The Impact of Fast ForWord on MCT Scores and Student Achievement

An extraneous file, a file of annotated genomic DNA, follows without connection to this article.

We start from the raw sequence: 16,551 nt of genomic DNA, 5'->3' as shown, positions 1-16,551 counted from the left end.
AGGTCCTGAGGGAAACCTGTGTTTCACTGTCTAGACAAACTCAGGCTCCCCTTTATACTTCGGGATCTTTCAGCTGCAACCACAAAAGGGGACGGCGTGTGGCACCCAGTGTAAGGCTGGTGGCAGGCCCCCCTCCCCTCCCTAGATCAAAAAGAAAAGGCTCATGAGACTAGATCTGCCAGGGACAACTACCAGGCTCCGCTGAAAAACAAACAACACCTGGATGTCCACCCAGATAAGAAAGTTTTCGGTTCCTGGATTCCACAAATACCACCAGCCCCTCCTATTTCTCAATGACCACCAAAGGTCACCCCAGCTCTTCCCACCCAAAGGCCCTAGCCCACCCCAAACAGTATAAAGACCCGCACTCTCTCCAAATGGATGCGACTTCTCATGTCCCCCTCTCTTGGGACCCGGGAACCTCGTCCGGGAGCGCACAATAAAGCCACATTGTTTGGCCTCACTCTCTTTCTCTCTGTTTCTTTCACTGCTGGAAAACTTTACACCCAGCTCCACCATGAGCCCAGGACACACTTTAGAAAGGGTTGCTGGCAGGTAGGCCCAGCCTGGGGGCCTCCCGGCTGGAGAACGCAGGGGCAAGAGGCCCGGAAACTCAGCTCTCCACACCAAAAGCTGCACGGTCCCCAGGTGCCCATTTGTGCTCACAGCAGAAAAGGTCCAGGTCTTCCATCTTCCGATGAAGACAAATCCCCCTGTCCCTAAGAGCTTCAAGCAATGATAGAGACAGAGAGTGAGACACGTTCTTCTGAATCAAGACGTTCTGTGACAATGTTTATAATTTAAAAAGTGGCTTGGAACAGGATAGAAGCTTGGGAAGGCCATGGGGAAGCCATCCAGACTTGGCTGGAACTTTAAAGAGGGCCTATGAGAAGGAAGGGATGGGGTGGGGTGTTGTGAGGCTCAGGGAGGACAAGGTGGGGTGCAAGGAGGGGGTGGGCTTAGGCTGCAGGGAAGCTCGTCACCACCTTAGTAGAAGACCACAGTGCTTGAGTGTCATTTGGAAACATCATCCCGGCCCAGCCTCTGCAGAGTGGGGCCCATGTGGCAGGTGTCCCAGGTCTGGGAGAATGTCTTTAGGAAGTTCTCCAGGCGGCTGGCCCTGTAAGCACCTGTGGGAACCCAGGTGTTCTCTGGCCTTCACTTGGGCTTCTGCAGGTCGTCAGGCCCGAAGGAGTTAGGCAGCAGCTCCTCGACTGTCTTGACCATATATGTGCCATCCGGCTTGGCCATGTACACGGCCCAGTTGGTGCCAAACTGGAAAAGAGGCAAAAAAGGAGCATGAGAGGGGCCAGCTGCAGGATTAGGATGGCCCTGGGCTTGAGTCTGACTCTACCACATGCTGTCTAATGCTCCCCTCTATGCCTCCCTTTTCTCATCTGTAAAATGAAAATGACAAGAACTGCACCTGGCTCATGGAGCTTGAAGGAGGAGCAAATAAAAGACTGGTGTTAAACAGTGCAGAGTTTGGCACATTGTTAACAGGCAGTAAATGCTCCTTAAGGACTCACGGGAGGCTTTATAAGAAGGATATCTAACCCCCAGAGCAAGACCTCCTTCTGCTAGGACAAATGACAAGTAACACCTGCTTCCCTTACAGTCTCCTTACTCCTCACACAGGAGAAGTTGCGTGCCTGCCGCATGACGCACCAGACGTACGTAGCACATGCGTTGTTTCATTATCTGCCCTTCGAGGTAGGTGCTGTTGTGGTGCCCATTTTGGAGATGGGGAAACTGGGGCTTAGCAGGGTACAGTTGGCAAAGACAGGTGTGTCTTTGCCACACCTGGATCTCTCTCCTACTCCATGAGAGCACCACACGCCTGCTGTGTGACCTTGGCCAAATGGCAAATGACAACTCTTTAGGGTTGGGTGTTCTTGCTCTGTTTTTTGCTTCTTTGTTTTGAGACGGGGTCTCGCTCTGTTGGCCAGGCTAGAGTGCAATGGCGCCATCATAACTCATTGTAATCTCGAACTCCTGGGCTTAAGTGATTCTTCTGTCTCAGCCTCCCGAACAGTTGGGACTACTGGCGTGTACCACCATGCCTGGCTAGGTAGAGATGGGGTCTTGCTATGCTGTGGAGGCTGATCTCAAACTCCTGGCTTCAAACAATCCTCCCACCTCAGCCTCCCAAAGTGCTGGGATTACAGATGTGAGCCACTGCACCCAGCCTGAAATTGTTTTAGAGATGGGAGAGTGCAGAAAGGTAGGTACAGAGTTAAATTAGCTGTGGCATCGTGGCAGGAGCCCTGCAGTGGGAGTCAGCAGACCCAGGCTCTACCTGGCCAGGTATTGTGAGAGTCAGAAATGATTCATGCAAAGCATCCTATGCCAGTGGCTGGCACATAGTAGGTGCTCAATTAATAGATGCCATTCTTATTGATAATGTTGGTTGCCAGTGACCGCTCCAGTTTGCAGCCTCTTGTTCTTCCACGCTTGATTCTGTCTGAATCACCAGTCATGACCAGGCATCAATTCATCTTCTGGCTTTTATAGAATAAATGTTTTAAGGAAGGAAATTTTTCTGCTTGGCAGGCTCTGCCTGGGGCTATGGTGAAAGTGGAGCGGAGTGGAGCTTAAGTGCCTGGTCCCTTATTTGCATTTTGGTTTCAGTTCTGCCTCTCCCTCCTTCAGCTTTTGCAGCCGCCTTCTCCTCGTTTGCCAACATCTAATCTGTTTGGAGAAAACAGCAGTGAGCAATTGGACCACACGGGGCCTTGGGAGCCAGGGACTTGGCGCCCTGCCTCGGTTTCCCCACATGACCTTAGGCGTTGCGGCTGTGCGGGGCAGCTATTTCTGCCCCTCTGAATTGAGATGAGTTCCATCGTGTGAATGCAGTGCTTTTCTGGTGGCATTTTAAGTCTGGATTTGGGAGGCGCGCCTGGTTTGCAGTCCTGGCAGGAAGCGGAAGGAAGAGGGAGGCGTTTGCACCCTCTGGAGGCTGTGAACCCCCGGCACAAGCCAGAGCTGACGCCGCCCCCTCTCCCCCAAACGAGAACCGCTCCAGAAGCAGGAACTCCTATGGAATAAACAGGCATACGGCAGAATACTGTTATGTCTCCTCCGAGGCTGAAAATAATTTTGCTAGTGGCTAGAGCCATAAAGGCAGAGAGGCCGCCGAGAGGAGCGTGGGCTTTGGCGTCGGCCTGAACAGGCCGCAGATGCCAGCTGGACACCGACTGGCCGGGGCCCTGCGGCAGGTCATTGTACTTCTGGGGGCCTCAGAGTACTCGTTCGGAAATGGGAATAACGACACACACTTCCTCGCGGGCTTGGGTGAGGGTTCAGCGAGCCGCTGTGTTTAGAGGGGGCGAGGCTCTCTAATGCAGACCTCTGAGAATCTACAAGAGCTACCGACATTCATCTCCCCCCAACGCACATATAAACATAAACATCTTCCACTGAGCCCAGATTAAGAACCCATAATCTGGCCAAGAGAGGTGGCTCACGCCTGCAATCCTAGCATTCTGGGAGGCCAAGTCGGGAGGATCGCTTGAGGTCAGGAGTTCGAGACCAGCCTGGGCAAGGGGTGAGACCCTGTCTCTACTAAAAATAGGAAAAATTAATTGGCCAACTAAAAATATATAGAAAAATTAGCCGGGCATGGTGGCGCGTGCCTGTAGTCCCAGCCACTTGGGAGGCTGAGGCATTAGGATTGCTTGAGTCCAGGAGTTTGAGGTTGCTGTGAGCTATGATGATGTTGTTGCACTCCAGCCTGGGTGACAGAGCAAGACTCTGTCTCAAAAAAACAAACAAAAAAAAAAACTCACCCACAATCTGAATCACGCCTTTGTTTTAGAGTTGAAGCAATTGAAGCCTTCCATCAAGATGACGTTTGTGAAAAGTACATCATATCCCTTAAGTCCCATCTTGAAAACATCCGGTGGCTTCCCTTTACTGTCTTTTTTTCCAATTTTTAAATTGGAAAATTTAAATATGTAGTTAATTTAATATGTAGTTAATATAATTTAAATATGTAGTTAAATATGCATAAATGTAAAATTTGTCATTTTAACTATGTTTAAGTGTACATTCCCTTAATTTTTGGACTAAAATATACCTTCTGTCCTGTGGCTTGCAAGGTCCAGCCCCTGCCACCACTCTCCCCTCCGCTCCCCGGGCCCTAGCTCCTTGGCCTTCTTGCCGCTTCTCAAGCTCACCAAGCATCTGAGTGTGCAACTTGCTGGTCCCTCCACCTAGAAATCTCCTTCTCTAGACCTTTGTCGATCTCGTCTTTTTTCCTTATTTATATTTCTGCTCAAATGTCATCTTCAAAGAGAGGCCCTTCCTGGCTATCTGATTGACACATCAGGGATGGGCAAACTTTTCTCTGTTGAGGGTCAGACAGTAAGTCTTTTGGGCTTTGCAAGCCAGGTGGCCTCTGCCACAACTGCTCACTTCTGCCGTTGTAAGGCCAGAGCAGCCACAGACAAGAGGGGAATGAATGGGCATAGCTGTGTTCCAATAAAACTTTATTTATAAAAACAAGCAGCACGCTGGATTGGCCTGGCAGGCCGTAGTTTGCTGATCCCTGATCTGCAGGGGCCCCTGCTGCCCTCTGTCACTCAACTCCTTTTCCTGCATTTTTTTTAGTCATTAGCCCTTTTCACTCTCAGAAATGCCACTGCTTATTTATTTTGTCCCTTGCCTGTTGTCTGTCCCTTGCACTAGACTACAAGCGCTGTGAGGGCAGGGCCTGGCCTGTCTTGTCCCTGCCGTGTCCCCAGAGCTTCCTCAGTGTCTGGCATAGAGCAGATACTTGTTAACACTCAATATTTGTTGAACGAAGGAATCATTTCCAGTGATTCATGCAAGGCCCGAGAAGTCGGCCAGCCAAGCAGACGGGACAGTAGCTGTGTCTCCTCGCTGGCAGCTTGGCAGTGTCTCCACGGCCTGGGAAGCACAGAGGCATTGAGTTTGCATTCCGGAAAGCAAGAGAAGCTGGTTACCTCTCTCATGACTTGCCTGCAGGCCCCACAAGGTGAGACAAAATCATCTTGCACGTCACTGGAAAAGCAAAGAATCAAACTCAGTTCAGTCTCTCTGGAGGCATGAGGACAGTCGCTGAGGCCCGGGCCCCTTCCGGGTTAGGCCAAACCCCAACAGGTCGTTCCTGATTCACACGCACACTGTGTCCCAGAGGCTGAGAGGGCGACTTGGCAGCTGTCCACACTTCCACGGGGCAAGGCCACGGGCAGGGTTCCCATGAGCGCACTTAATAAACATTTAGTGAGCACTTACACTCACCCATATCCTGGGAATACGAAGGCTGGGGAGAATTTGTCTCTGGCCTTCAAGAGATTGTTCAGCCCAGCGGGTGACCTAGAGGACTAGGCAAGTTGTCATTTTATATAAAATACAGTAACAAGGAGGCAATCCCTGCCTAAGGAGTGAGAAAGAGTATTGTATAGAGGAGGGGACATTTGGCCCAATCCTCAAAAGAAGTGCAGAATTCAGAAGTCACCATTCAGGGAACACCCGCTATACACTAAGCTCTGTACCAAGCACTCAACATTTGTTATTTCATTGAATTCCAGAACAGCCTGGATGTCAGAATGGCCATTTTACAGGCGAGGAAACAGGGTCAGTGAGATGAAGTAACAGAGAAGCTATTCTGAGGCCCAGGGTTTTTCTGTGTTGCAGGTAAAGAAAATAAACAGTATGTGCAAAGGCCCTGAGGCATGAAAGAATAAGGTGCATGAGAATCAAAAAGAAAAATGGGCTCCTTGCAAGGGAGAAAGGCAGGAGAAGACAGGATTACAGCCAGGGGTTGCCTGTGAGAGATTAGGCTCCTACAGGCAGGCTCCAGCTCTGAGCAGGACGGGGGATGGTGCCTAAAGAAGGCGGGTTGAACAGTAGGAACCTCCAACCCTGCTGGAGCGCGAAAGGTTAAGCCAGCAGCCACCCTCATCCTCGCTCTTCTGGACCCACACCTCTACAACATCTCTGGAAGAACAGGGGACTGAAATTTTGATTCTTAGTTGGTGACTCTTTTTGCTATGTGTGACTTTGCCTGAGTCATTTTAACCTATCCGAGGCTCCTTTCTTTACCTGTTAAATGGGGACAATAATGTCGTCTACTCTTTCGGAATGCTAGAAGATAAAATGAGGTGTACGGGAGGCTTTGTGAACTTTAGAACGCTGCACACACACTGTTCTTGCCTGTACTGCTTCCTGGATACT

Educators today were concerned with how the No Child Left Behind Act of 2001 dealt with the improvement of education throughout the United States. Schools should have put forth a greater effort and reduced the achievement gap between different groups of students based on race, gender, special education status, and if that student was economically disadvantaged. A problem was identified as low student MCT scores in the state of Mississippi. A tutorial method that claimed to help improve students in the areas of reading and language was identified as Fast ForWord. This study set out to find if there was a significant improvement in student Mississippi Curriculum Test (MCT) reading and language scores after students completed the computer based program Fast ForWord. This study also set out to find if the teachers, teacher assistants, parents and administrators had a positive perception by about the Fast ForWord program. In other words did they feel the program improved student MCT reading and language scores? A sample of two hundred fifty one students was utilized in this study. A sample of one hundred four educators and parents was utilized in this study also. The survey measured the perception that educators and parents had about the Fast ForWord program. The instrument measured the academic gain or loss by students in grades six through eight who had successfully completed the Fast ForWord program. The survey data was examined by reviewing all the variables in the descriptive statistics. The study found that administrators had a higher level of confidence than any of the other groups of educators or the parents. A paired samples t-test was used to compare the MCT reading and language scores before and after completing the Fast ForWord program. The finding was not positive so the researcher ran a Pearson Chi-Square test to find out exactly how many students improved, stayed the same, or decreased their MCT reading or language score. The finding was that the majority of students either remained at the same level of proficiency or dropped a level of proficiency after completing the Fast ForWord.